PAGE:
let () = puts (showInt (sum primes))

0.39s using Range.filter, 0.24s using Range.pfilter.

Oh right, added the following parallel functions too: pfilter, pfoldl1, pfoldr and pfoldr1. Most of the parallel combinators could be abstracted into splitInto process_count input |> par_map f |> combine, which is what I'll probably do next.

[edit] Did the refactoring, eliminating 70+ lines, here is the new version:

let par_mapReduce ?process_count ~rf ~mf l =
let process_count = process_count |? !global_process_count in
splitInto process_count l |> par_map ~process_count mf |> rf

let pmapReduce rf mf = par_mapReduce ~rf ~mf

let pfoldl r f init = pmapReduce (foldl1 r) (foldl f init)
let pfoldl1 f = pmapReduce (foldl1 f) (foldl1 f)
let pfoldr r f init = pmapReduce (foldr1 r) (foldr f init)
let pfoldr1 f = pmapReduce (foldr1 f) (foldr1 f)

let piter f = pmapReduce ignore (iter f)
let pmap f = pmapReduce concat (map f)
let pfilter f = pmapReduce concat (filter f)

If you have a collection module with splitInto and some of the other functions, you can basically paste this right in. With Range it wasn't quite that easy because par_map returns a list, so the foldls have to use List.foldl for the reduce fold. And I haven't made foldrs for Range, so couldn't add the pfoldrs.

It feels like a promising start towards generalizing the parallel iterators though.


"Shared Memory" Parallelism

One thing that amazes me in discussions extolling the performance benefit of shared memory over message passing is that no one has apparently looked at the hardware in use. Because hardware has no shared memory. None. Nada. Zilch.

How a computer works in a nutshell

Accessing memory:

CPU: Hey, I'd like to read eight bytes from memory position 0x8008 to register %RAX.
Cache manager: Sure thing, wait a couple cycles. Hey L1, have you got the cache line with 0x8008?
L1: Sorry! (2 cycles if hit)
Cache manager: Hm, how about you L2? Got 0x8008?
L2: Oh, uh, sec, lemme see... nope. (9 cycles if hit)
Cache manager: Argh, OK, shit happens. DRAM, gimme 0x8008.
DRAM: Durr, 0x8008, yeah, 0x8008, yeah...
Cache manager: DRAM?
DRAM: ...
Cache manager: DRAM! 0x8008!
DRAM: Huh? Oh. Here you go. (200 cycles if hit, a couple dozen million if read from disk)

Shared memory in a cache coherent SMP machine:

CPU A: Read 0x8000!
L1: Here!
CPU B: Write %RAX to 0x8001!
Cache manager: Oh nuts. Hey CPU A, CPU B just wrote to a cache line you have, here's the new version.
CPU A: Ghh, OK. Write 0x8000!
Cache manager: CPU B! CPU A just wrote in 0x8000, you need a new version of the cache line!
CPU B: Damn it A, stop writing on my cache line!
CPU A: Your cache line? I'm so sorry, I didn't see your name on it!
Significant performance loss later:
Cache manager: The person who wrote this algorithm must be a some kind of retard.

Does that look like a shared memory architecture to you? No way. It's a message passing architecture, communicating in 64-byte cache lines. Treating it as shared memory will lead to performance problems.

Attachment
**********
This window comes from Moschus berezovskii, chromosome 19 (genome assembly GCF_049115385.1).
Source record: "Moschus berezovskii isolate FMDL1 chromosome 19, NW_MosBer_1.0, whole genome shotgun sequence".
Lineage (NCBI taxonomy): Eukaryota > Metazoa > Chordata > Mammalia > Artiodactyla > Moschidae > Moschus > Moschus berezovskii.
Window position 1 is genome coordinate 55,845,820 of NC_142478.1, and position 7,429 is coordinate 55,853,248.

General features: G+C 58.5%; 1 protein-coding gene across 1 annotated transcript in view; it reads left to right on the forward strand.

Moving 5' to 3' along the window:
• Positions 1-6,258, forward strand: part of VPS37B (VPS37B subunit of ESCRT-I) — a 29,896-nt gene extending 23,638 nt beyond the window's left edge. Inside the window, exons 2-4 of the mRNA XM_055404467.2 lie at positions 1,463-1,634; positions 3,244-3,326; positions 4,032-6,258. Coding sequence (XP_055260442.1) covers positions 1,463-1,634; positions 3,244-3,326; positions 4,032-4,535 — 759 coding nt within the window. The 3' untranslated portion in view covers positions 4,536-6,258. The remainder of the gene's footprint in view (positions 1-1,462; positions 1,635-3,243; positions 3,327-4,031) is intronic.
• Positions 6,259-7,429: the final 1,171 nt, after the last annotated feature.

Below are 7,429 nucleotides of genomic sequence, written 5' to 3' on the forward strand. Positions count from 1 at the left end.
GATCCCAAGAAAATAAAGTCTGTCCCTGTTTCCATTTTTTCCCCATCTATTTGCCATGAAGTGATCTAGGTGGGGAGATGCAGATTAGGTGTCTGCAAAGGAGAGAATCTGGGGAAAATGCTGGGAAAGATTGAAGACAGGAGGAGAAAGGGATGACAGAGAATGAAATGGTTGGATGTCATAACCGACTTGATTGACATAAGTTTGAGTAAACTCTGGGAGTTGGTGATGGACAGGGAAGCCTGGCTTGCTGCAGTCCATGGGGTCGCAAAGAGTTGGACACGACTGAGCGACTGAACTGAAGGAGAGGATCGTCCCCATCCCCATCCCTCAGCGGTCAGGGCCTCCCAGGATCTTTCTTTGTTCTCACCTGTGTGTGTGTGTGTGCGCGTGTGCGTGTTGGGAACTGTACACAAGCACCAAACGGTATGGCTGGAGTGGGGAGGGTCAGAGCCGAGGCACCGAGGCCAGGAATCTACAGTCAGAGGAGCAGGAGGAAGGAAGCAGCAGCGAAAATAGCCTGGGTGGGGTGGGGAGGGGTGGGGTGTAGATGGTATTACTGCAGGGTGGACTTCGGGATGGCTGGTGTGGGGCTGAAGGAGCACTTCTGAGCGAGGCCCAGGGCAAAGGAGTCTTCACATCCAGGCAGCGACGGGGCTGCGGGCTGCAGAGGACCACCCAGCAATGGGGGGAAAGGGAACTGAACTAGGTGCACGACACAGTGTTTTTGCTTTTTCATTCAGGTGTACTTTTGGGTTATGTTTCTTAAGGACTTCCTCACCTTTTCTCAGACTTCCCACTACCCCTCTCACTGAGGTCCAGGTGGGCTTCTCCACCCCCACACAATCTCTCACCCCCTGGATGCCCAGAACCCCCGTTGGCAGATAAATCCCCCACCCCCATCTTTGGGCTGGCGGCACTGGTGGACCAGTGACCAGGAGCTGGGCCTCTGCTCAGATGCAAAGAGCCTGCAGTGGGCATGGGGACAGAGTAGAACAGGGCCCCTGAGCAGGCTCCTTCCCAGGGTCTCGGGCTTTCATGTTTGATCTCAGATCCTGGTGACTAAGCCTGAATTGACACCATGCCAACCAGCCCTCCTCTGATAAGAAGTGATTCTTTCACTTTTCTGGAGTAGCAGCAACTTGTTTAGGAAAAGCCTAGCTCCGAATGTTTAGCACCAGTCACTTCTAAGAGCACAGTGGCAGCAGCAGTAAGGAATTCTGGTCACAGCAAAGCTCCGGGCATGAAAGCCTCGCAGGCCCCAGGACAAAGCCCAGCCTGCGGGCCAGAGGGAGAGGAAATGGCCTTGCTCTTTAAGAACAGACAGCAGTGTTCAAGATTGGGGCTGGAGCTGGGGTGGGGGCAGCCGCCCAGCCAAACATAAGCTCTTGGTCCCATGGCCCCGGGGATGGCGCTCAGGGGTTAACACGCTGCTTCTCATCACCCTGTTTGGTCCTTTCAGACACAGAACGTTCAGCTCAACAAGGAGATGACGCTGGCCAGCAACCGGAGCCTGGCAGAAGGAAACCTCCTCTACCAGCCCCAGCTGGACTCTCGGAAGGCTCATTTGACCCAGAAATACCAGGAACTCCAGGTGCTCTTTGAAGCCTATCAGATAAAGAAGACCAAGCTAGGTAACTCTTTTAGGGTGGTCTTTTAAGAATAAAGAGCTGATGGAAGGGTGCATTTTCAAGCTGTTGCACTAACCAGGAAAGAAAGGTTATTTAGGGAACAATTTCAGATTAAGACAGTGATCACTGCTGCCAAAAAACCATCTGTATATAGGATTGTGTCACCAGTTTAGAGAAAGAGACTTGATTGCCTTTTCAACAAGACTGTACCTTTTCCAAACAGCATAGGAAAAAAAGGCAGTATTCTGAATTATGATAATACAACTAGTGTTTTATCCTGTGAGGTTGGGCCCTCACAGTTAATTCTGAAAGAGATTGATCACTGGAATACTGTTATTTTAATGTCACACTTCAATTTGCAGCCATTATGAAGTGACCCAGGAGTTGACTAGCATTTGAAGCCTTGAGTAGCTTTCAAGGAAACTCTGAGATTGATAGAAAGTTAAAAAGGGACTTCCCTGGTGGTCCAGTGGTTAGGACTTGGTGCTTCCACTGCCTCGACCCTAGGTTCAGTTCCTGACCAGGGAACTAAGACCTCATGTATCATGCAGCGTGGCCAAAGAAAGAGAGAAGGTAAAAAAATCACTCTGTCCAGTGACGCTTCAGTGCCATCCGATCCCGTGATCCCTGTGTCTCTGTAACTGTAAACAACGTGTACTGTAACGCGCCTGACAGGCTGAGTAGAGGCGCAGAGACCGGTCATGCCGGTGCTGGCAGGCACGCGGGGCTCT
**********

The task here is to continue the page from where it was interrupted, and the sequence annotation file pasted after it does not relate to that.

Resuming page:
Theoretically, a message passing system will yield the highest performance for present-day hardware. That is, if a compiler compiles the message passing in terms of CPUs talking to memory via cache lines. Anyone know whether such a mythical beast exists?

Related reading: What every programmer should know about memory, part 2: CPU caches by Ulrich Drepper.


Non-copying forked workers using Bigarrays Wrote some utils for Bigarrays and a parallel Bigarray init pbainit that uses mmapped /dev/zero as shared memory (thanks to mfp for the pointer) to allow the worker processes to write into a shared array, eliminating result copying overhead.

Here's a small program that averages two string arrays:

open Prelude

let () =
let sz = parseInt Sys.argv.(1) in
let s1 = String.create sz in
let s2 = String.create sz in
let ba = pbainit Bigarray.char
(fun i -> char ((ord (suget s1 i) + ord (suget s2 i)) / 2) )
sz in
puts (showInt (balen ba))

I tested it with sz=1G, which creates two 1GB strings and a third 1GB string/array created by averaging the two strings together. I have 4GB of RAM, so any copying will easily cause swapping to disk. I timed versions using sequential and parallel Bigarray and String inits:
  • bainit: 24.5s (sequential Bigarray init)

  • pbainit: 16.1s (parallel Bigarray init)

  • sinit: 9.5s (sequential String init)

  • psinit: started swapping, killed it after 80s (parallel String init)

As you can see from the above, while mmapped Bigarrays aren't faster than native strings, they can share results without copying. To tip the balance towards Bigarrays, let's make the compute kernel do more work:

open Prelude

let () =
let sz = parseInt Sys.argv.(1) in
let s1 = String.create sz in
let s2 = String.create sz in
let ba = pbainit Bigarray.char